It was a time when, as reporter Dorothy Thompson had observed, "post-war Europe was finished and pre-war Europe had begun." Ditto for America, Pietrusza adds. It is a fascinating time for historians to study, but it must have been a very stressful and frightening time for those who had to endure it. In Germany, citizens were living through the aftermath of the first great war, and the devastating economic results not only of the war, but also of the Treaty of Versailles and the nation's reparation obligations. It was a time when politics were a mess, much more so than typically. Political allegiances were splintered along the political spectrum like light through a prism as hopelessness and despair caused the disenchanted masses to turn to whatever political direction suggested rescue from their fears. Fascism had taken root in Italy. It was a time when political strife meant more than just angry words and insults, as violence became commonplace within many political movements. Angry Germans looked for a target for their rage and many found one in the wealthy Jewish class. Through it all, octogenarian Chancellor Paul Hindenburg struggled to keep the country from crashing down on itself. Pietrusza generally has a remarkable ability to provide the reader with an understanding of complicated historical situations, and he very capably explains how Adolph Hitler, an Austrian-born misfit came to become a powerful Svengali-like figure to the masses and ultimately one of history's greatest monsters.
Across the Atlantic Ocean, the prosperity of the 1920s gave way to the Great Depression as economic catastrophe struck the nation. Through it all, President Herbert Hoover transformed from the Great Humanitarian and the Great Engineer to a man out of his depth both in tending to the nation's ills, and in instilling confidence in and empathizing with an embattled people. Once again Pietrusza provides the reader with an understanding of how, against all odds, polio-stricken Franklin Delano Roosevelt, a man seen by many as a political lightweight, rose to prominence and popularity to capture the support of his party and ultimately the presidency.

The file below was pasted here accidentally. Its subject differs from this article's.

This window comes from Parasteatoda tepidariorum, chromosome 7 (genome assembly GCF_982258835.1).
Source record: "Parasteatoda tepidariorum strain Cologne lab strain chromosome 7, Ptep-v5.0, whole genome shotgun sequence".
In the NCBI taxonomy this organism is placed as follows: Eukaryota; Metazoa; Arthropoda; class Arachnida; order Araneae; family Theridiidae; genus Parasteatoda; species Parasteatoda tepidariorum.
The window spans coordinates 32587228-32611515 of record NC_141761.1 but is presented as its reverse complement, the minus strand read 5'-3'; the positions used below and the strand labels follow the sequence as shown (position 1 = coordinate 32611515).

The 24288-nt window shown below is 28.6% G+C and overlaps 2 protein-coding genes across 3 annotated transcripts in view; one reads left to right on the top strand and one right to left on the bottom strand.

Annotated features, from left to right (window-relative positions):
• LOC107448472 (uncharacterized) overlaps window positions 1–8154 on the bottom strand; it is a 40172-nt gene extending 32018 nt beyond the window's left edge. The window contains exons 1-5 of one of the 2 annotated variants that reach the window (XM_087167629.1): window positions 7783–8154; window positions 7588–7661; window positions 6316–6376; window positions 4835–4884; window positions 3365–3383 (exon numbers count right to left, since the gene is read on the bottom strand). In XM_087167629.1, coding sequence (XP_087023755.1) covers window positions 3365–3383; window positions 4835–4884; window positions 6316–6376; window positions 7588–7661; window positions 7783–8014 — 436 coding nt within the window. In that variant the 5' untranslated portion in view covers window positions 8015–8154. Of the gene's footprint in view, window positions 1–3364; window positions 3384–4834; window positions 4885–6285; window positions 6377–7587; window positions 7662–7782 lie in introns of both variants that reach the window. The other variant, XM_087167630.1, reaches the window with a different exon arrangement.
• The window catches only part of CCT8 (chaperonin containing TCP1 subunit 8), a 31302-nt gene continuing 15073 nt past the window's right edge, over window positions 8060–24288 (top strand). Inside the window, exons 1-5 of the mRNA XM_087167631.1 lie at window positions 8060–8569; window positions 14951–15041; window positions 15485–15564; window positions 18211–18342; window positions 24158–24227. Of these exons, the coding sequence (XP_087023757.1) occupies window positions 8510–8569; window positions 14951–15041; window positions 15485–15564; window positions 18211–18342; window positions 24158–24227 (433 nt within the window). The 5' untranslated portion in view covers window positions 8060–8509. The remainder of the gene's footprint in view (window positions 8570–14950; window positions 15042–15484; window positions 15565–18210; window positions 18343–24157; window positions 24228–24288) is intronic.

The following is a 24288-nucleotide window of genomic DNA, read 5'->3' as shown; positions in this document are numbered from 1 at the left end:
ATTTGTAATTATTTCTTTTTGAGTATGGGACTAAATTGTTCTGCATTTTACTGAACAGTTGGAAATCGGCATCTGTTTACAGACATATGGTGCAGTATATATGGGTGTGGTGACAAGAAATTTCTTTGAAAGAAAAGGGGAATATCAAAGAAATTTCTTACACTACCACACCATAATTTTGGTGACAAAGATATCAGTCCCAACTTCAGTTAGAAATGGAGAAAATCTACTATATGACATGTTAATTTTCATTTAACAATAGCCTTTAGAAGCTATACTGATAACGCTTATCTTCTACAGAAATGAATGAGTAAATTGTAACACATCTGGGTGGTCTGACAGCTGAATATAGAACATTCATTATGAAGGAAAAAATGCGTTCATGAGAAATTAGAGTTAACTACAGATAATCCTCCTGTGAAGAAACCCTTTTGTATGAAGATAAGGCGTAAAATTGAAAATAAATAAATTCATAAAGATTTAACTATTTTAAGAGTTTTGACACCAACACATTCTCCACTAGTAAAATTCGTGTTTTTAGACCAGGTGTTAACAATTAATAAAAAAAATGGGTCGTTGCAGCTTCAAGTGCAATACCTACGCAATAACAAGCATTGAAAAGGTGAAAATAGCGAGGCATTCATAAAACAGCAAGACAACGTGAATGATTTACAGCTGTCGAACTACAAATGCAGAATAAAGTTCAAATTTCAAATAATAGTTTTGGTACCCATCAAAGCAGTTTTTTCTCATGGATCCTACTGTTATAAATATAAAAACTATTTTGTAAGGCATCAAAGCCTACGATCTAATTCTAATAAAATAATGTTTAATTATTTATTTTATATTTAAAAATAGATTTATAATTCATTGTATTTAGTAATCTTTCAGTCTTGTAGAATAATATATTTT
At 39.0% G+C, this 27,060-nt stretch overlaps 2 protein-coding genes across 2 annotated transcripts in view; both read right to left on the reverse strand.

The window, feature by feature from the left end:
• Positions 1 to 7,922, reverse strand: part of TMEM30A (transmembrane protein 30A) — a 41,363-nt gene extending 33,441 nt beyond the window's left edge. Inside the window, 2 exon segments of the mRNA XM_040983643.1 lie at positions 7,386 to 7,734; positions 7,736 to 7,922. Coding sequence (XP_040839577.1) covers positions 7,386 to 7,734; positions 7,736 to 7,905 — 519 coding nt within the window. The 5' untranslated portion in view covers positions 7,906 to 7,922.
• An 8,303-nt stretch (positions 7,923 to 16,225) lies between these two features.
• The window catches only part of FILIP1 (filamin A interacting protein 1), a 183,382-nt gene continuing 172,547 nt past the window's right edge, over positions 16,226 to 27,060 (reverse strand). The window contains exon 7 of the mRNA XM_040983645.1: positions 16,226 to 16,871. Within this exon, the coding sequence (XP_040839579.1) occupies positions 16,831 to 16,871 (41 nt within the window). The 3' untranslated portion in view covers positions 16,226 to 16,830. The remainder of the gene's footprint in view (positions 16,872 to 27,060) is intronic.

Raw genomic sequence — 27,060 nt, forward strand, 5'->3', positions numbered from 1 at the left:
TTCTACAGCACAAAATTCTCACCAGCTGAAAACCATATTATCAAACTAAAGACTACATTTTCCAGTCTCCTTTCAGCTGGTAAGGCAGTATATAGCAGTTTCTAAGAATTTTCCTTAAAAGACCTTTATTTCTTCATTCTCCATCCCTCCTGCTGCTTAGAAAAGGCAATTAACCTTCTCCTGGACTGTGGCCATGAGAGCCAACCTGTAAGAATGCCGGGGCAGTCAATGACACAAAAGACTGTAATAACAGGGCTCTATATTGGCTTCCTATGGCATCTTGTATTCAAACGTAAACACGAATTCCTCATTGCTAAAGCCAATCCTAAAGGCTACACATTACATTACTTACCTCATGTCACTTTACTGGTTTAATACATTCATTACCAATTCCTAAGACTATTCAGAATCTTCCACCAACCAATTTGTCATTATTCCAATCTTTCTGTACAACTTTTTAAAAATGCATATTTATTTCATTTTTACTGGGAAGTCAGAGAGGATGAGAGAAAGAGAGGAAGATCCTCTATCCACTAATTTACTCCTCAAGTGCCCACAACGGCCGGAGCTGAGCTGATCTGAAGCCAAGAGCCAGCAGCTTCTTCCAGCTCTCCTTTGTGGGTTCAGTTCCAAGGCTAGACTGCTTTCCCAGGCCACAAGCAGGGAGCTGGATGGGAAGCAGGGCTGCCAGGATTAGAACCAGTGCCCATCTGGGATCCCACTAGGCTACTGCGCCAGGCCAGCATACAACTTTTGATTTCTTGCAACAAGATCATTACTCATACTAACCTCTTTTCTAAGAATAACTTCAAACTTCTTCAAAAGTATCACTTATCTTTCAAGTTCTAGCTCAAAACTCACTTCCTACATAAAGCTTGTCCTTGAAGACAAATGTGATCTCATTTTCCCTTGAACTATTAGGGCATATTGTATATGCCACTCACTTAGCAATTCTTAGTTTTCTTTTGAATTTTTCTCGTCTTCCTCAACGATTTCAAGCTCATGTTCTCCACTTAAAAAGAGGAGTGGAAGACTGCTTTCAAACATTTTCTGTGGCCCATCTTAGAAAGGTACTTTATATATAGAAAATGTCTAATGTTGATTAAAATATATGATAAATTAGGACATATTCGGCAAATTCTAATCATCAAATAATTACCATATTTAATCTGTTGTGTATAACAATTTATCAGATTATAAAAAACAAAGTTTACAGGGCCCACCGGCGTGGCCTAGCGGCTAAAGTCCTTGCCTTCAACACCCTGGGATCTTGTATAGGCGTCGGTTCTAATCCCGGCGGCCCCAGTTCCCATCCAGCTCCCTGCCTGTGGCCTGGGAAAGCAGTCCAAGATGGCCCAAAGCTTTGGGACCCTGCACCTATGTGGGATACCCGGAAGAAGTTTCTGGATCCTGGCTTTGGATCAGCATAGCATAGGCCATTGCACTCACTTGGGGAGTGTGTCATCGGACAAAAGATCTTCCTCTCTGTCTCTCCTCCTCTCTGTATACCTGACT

Normally Pietrusza is able to ingest a fair amount of levity and amusement into his books, but this task is much more challenging, given the subject matter of this book. It must have been a mentally exhaustive exercise for the author to research and write this book, especially given the volume of treachery and human misery that is part and parcel of the Nazi rise to power, not to mention the struggle for those living through the depression. The author continues to draw from his well-stocked cupboards of things most people didn't know before and many of these are strewn throughout this book. These include Winston Churchill's presence in New York at the time of the stock market crash, Hitler's disturbing relationship with his teenage niece (and her subsequent suicide), the animosity between FDR and Al Smith, Hoover's authorization of a Watergate-like break in of Democratic headquarters, and Eleanor Roosevelt's close relationship with journalist Lorena Hickok. I found his description of the 1932 bonus march incident especially interesting, and much more considered than usual accounts which generally place the blame on General Douglas MacArthur. Not so fast, says the author.
Knowing how well Pietrusza writes and how good his previous year-in-review themed books have been (1920: The Year of Six Presidents, 1948: Harry Truman's Improbable Victory and the Year that Transformed America and 1960 - LBJ vs. JFK vs. Nixon: The Epic Campaign That Forged Three Presidencies), the bar was set quite high for the author by those of us who awaited the release of this book. But the author once again lives up to his exemplary standards. In his latest work, David Pietrusza yet again displays his ability to analyze, distill, explain and supplement history's most fascinating years and its most fascinating personalities, and in the process he gives those of us who love to read history another excellent and enjoyable literary experience.
To paraphrase the myopic cartoon character Mr. Magoo, "David Pietrusza, you've done it again!"